I am a
Home I AM A Search Login

Are symptoms of depression a risk factor for low back pain?



The 2024 Global Year will examine what is known about sex and gender differences in pain perception and modulation and address sex-and gender-related disparities in both the research and treatment of pain.

Learn More >

It is well known that both low back pain and depression are highly prevalent, costly, and disabling conditions. The prevalence of patients suffering with both is high. Clinicians often encounter these complex patients and face challenging decisions for their management.

Our research group, led by Dr Paulo Ferreira from the Arthritis and Musculoskeletal Group at The University of Sydney, has recently published a systematic review and meta-analysis in Arthritis Care and Research investigating the link between low back pain and depression [1]. The reason for the review is the current conflicting evidence on the causal relationship between low back pain and depression. Although some cross-sectional studies suggest a strong link between these conditions those studies are not able to tells us whether such links have a causal nature, for that we need prospective longitudinal studies. Therefore, by conducting this systematic review we wanted to answer the question: Are people with symptoms of depression at higher risk of developing future low back pain?

To answer this question we conducted a systematic review and searched several electronic databases for relevant studies. We only included prospective cohort studies that enrolled participants free of low back pain prior to the study commencing. The outcome was a new episode of low back pain. The exposure factor was the presence of symptoms of depression, of any severity measured at baseline by any method of assessment. Studies that included participants with other forms of back pain, such as serious spinal pathology or pregnancy-related back pain, were excluded.

What did we find? We included 19 studies, of which 11 were pooled in meta-analyses. The remaining studies could not be pooled as they did not provide enough data. A total of 23,109 participants were included in the analysis. Overall, pooled results showed that symptoms of depression increased the risk of developing low back pain (odds ratio [OR] 1.59, 95% confidence interval [CI] 1.26–2.01; I2 = 59%, moderate heterogeneity). We also aimed to clarify if the method used to assess symptoms of depression influenced our results. We then stratified our analysis according to depression assessment methods and found that the risk was similar in studies that used diagnostic interviews (OR 1.66, 95% CI 1.14–2.42) or self-reported screening questionnaires (OR 1.68, 95% CI 1.05–2.70), but no relationship was observed when we pooled only studies that employed nonspecific screening questionnaires – questionnaires that assessed more general categories of psychological distress, including but not limited to, symptoms of depression (OR 1.17, 95% CI 0.48–2.87). We also found a dose-response relationship, with those participants with the most severe level of depression being at higher risk of future low back pain.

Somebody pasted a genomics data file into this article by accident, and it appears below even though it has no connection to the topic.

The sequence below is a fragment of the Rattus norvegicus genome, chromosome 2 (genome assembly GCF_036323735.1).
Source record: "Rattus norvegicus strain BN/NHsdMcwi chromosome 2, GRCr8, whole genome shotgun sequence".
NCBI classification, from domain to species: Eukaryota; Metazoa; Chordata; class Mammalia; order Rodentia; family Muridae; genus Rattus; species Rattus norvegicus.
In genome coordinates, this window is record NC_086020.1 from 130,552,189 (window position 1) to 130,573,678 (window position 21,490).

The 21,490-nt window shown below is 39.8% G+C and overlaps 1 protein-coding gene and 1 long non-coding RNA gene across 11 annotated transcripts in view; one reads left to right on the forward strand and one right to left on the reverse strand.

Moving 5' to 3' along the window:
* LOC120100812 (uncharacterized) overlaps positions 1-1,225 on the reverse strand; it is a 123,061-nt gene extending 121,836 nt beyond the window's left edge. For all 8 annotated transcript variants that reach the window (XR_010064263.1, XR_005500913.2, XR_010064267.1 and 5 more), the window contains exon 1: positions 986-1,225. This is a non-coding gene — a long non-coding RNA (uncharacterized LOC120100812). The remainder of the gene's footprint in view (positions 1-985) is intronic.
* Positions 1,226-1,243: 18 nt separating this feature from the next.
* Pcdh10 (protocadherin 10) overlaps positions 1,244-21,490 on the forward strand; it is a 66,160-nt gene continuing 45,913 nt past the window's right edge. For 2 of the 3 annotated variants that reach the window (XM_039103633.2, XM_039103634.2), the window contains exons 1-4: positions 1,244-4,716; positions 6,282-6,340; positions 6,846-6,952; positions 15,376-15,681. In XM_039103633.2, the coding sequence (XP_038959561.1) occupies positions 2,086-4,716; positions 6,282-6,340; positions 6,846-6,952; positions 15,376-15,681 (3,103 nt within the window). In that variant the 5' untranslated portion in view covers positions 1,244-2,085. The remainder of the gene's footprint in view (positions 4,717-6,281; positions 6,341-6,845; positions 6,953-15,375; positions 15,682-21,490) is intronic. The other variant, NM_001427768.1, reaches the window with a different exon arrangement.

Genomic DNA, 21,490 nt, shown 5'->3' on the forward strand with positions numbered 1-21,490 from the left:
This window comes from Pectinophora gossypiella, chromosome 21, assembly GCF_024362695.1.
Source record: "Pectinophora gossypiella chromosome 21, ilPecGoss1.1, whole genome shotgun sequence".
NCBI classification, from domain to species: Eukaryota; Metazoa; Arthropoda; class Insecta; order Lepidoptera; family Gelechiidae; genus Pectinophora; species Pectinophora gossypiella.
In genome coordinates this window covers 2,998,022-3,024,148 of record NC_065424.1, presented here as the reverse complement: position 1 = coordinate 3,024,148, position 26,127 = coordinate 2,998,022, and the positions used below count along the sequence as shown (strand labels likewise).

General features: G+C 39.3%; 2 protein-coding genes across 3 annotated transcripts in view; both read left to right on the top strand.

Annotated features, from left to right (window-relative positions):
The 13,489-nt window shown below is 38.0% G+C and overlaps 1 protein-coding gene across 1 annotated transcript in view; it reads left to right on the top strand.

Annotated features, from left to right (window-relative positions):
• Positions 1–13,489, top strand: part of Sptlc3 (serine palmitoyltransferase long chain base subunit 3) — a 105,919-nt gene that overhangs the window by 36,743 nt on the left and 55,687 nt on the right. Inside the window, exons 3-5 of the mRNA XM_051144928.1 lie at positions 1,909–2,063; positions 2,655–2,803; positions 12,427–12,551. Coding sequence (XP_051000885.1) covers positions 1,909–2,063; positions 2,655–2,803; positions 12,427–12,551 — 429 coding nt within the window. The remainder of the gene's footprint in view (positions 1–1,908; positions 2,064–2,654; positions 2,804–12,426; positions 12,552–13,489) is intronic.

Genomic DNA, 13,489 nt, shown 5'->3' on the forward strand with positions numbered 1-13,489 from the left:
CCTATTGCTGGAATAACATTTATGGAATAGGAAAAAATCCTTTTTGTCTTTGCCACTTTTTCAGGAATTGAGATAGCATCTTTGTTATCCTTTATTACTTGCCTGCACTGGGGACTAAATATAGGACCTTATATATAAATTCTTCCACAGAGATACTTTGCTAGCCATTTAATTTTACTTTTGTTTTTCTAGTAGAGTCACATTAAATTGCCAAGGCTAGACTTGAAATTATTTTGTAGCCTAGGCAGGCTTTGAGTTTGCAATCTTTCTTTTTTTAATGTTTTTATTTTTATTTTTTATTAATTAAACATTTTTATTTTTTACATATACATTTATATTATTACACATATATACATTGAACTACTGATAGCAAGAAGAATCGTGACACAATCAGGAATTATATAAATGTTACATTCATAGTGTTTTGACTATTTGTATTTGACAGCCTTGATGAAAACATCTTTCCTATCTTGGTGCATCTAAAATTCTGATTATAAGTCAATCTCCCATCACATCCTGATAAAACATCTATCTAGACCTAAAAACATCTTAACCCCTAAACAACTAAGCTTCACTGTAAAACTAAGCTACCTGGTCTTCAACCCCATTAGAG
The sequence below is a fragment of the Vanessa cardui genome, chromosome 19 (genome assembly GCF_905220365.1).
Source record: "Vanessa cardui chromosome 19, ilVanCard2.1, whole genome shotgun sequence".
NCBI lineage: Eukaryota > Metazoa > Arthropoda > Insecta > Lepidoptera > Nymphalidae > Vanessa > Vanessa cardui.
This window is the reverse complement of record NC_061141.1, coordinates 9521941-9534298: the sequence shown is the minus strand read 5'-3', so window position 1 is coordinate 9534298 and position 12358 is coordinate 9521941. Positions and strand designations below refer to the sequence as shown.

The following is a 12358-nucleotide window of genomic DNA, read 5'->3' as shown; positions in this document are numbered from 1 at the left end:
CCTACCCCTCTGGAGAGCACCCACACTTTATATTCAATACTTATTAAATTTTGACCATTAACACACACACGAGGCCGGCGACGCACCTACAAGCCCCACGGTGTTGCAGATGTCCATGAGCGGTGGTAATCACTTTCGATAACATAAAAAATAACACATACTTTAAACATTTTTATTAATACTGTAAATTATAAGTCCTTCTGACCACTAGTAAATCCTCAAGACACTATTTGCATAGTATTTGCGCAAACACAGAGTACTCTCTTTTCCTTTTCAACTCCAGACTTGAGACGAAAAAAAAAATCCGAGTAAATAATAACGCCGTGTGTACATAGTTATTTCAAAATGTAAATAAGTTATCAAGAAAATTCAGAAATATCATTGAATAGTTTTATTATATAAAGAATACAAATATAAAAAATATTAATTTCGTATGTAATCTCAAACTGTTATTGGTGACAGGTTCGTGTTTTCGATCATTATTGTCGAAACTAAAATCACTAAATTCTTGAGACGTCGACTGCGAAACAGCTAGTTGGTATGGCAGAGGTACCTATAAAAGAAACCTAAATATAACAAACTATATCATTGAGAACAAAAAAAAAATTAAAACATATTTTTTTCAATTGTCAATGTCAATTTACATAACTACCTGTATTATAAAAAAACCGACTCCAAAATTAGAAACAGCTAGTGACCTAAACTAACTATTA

So what do these findings tell us? According to these results people with symptoms of depression have nearly 60% increased odds of developing an episode of low back pain compared to those without depression symptomatology, with the risk being higher in patients with more severe levels of depression. Although this risk might be considered small (OR = 1.59), when we take into account the high prevalence of both conditions, these results might have substantial implications. We estimated the number of new cases of low back pain in Australia that could be attributable to symptoms of depression to be 61,200 cases per year. It is important to highlight that caution should be used to interpret these results as proof of causality: the relationship between depression and low back pain is complex and our study addressed only a single facet of this association. To exemplify this complexity, another study recently published in PAIN by our research group has found that genetic factors confound this association [2]. None of the studies included in the systematic review adjusted for genetic and shared environment factors. So although the results of our review bring some light to the field, there is still a lot of work to be done to disentangle the link between depression and low back pain in order to deliver better care to our patients.

About Marina Pinheiro

Marina De Barros PinheiroMarina is a Physiotherapist (Hons) with Masters by research in Rehabilitation Sciences. She is currently enrolled as a full time PhD candidate within the Arthritis and Musculoskeletal Research Group at the Faculty of Health Sciences, The University of Sydney, and is supervised by Dr Paulo Ferreira. Marina’s PhD focuses on risk factors for low back pain, such as depression, sleep problems, physical activity, employing twin studies.

Email: marina.pinheiro@sydney.edu.au Twitter: @mabpinheiro


[1] Pinheiro MB, Ferreira ML, Refshauge K, Ordonana JR, Machado GC, Prado LR, Maher CG, Ferreira PH (2015). Symptoms of depression and risk of new episodes of low back pain. A systematic review and meta-analysis. Arthritis Care & Research 67(11):1591-603.

[2] Pinheiro MB, Ferreira ML, Refshauge K, Colodro-Conde L, Carrillo, E. ; Hopper JL, Ordonana JR, Ferreira PH (2015). Genetics and the environment affect the relationship between depression and low back pain: a co-twin control study of Spanish twins. Pain 156:496–503

Share this